Featured Research

from universities, journals, and other organizations

Dolphin cognitive abilities raise ethical questions, says Emory neuroscientist

Date:
February 27, 2010
Source:
Emory University
Summary:
Many modern dolphin brains are significantly larger than those of humans and second in mass to the human brain when corrected for body size, says a scientist. Some dolphin brains exhibit features correlated with complex intelligence, including a large expanse of neocortical volume that is more convoluted than that of humans, extensive insular and cingulated regions, and highly differentiated cellular regions. This has ethical and policy considerations.

Many modern dolphin brains are significantly larger than those of humans and second in mass to the human brain when corrected for body size.
Credit: iStockphoto/Clint Spencer

Emory University neuroscientist Lori Marino will speak on the anatomical basis of dolphin intelligence at the American Association for the Advancement of Science conference (AAAS) in San Diego, on Feb. 21, 2010.

Related Articles


"Many modern dolphin brains are significantly larger than our own and second in mass to the human brain when corrected for body size," Marino says.

A leading expert in the neuroanatomy of dolphins and whales, Marino will appear as part of a panel discussing these findings and their ethical and policy implications.

Some dolphin brains exhibit features correlated with complex intelligence, she says, including a large expanse of neocortical volume that is more convoluted than our own, extensive insular and cingulated regions, and highly differentiated cellular regions.

"Dolphins are sophisticated, self-aware, highly intelligent beings with individual personalities, autonomy and an inner life. They are vulnerable to tremendous suffering and psychological trauma," Marino says.

The growing industry of capturing and confining dolphins to perform in marine parks or to swim with tourists at resorts needs to be reconsidered, she says.

"Our current knowledge of dolphin brain complexity and intelligence suggests that these practices are potentially psychologically harmful to dolphins and present a misinformed picture of their natural intellectual capacities," Marino says.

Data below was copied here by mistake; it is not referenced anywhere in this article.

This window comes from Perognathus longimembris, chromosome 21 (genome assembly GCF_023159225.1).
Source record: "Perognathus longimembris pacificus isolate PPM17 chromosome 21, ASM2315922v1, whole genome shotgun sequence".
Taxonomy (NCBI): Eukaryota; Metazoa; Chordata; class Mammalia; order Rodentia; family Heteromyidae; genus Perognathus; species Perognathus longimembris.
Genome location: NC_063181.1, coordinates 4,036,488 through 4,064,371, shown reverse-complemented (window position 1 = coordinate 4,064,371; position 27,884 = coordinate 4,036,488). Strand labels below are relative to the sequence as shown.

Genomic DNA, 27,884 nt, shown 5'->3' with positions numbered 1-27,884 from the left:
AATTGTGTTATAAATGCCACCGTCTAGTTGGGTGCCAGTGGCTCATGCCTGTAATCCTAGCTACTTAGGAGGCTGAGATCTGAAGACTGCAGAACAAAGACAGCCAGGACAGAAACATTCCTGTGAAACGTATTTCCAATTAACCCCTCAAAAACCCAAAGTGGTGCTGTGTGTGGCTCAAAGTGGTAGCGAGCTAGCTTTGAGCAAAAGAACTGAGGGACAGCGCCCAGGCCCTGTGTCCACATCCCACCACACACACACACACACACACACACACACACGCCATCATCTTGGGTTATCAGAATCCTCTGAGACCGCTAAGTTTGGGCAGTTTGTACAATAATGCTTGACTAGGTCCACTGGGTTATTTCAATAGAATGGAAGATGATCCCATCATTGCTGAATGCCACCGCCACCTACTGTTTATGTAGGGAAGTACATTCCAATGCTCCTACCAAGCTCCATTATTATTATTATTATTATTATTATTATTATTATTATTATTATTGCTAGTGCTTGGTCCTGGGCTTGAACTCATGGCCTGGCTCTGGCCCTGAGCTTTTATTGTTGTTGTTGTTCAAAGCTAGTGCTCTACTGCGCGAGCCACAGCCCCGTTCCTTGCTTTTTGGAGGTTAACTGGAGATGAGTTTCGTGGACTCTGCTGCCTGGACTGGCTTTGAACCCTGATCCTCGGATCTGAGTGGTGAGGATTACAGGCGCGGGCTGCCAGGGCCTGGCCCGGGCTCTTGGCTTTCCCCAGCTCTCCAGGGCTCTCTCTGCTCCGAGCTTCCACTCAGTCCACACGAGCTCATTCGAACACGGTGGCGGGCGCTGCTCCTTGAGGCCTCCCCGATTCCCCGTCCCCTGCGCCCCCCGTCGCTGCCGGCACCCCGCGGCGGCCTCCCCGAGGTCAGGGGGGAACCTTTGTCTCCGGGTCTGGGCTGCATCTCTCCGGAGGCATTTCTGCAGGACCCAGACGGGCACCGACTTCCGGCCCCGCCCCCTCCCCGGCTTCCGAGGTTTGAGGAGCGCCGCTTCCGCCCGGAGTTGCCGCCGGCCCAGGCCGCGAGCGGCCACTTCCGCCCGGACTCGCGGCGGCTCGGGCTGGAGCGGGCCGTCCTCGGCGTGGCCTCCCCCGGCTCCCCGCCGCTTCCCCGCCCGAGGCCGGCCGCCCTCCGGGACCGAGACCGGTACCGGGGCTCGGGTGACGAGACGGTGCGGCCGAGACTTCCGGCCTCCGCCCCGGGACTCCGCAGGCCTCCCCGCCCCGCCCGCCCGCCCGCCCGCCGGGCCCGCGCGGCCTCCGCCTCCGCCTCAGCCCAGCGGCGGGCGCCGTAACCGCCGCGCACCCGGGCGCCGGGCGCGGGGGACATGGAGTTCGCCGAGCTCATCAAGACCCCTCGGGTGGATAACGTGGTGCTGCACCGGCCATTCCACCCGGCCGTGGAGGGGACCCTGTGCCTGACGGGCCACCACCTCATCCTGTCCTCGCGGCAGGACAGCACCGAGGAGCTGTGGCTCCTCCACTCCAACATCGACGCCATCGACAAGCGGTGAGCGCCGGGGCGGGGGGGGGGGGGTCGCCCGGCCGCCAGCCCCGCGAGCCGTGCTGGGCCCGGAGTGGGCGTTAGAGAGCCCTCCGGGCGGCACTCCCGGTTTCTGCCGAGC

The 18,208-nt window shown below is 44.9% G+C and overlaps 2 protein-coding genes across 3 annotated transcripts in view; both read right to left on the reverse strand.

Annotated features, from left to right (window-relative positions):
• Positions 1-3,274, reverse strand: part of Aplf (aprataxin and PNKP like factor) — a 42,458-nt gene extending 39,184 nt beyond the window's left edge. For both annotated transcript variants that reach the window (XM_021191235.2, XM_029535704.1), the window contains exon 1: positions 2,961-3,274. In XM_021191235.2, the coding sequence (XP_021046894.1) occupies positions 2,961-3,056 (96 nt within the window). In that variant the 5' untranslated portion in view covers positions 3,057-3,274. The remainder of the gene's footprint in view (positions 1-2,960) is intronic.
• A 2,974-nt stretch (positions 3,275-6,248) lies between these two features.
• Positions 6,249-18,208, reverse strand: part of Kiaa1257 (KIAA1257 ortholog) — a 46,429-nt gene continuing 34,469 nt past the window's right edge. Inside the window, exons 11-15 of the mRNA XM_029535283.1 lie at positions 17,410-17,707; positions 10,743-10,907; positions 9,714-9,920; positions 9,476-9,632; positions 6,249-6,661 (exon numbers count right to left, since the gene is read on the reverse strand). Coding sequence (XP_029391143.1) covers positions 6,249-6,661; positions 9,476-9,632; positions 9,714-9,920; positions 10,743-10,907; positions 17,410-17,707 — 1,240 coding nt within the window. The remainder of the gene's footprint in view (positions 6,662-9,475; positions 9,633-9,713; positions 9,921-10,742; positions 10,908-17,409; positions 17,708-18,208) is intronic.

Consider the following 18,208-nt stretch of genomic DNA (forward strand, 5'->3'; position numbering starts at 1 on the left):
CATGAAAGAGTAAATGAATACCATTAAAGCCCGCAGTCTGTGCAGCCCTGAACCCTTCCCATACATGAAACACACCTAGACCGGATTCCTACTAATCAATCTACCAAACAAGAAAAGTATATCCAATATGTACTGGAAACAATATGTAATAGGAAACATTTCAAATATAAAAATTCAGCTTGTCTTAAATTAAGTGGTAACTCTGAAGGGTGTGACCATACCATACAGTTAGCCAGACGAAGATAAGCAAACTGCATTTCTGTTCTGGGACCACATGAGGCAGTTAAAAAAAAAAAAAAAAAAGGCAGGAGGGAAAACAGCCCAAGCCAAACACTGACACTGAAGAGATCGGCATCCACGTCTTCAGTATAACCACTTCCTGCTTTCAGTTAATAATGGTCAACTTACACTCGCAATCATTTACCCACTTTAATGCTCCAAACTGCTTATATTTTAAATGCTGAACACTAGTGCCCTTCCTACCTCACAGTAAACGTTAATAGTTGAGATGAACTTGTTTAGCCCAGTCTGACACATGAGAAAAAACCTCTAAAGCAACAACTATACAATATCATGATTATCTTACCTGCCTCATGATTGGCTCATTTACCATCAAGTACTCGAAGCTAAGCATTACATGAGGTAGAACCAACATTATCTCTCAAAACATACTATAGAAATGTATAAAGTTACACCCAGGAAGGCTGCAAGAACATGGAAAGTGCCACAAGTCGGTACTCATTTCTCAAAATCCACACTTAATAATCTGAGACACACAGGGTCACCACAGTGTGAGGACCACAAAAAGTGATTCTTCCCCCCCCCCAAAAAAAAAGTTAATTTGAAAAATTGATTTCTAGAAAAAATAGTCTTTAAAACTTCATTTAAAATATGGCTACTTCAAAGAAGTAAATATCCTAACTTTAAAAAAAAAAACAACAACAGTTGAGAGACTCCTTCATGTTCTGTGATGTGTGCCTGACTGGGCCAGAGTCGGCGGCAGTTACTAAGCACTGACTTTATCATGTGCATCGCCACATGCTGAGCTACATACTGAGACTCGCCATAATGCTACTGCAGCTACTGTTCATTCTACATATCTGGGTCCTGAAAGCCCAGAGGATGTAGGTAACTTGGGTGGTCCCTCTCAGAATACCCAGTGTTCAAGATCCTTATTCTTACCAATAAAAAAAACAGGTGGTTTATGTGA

Marino worked on a 2001 study that showed that dolphins can recognize themselves in a mirror -- a finding that indicates self-awareness similar to that seen in higher primates and elephants.


Story Source:

The above story is based on materials provided by Emory University. Note: Materials may be edited for content and length.


Cite This Page:

Emory University. "Dolphin cognitive abilities raise ethical questions, says Emory neuroscientist." ScienceDaily. ScienceDaily, 27 February 2010. <www.sciencedaily.com/releases/2010/02/100218173112.htm>.
Emory University. (2010, February 27). Dolphin cognitive abilities raise ethical questions, says Emory neuroscientist. ScienceDaily. Retrieved April 2, 2015 from www.sciencedaily.com/releases/2010/02/100218173112.htm
Emory University. "Dolphin cognitive abilities raise ethical questions, says Emory neuroscientist." ScienceDaily. www.sciencedaily.com/releases/2010/02/100218173112.htm (accessed April 2, 2015).

Share This


More From ScienceDaily



More Plants & Animals News

Thursday, April 2, 2015

Featured Research

from universities, journals, and other organizations


Featured Videos

from AP, Reuters, AFP, and other news services

Lion Makes Surprise Comeback in Gabon

Lion Makes Surprise Comeback in Gabon

AFP (Apr. 1, 2015) The noble lion has made a comeback in southeast Gabon, after disappearing for years, according to US wildlife organisation Panthera, which recently took live video footage of a male. Duration: 00:32 Video provided by AFP
Powered by NewsLook.com
Liberia Sees Resurgence of Drug Trafficking as Ebola Wanes

Liberia Sees Resurgence of Drug Trafficking as Ebola Wanes

AFP (Apr. 1, 2015) The governments of Liberia and Sierra Leone have been busy fighting the menace created by the deadly Ebola virus, but illicit drug lords have taken advantage of the situation to advance the drug trade. Duration: 01:12 Video provided by AFP
Powered by NewsLook.com
Tracking This Warbler's 'Extraordinary' Transoceanic Flight

Tracking This Warbler's 'Extraordinary' Transoceanic Flight

Newsy (Apr. 1, 2015) The blackpoll warbler makes one of the longest nonstop flights in the animal kingdom: three days straight for some 1,500 miles. Video provided by Newsy
Powered by NewsLook.com
Gorilla Falls Into Zoo Moat

Gorilla Falls Into Zoo Moat

Reuters - Light News Video Online (Mar. 31, 2015) A gorilla comes to the rescue of her sister who fell into a moat in Israel&apos;s Safari zoo. Rough cut (no reporter narration). Video provided by Reuters
Powered by NewsLook.com

Search ScienceDaily

Number of stories in archives: 140,361

Find with keyword(s):
Enter a keyword or phrase to search ScienceDaily for related topics and research stories.

Save/Print:
Share:

Breaking News:

Strange & Offbeat Stories


Plants & Animals

Earth & Climate

Fossils & Ruins

In Other News

... from NewsDaily.com

Science News

Health News

Environment News

Technology News



Save/Print:
Share:

Free Subscriptions


Get the latest science news with ScienceDaily's free email newsletters, updated daily and weekly. Or view hourly updated newsfeeds in your RSS reader:

Get Social & Mobile


Keep up to date with the latest news from ScienceDaily via social networks and mobile apps:

Have Feedback?


Tell us what you think of ScienceDaily -- we welcome both positive and negative comments. Have any problems using the site? Questions?
Mobile: iPhone Android Web
Follow: Facebook Twitter Google+
Subscribe: RSS Feeds Email Newsletters
Latest Headlines Health & Medicine Mind & Brain Space & Time Matter & Energy Computers & Math Plants & Animals Earth & Climate Fossils & Ruins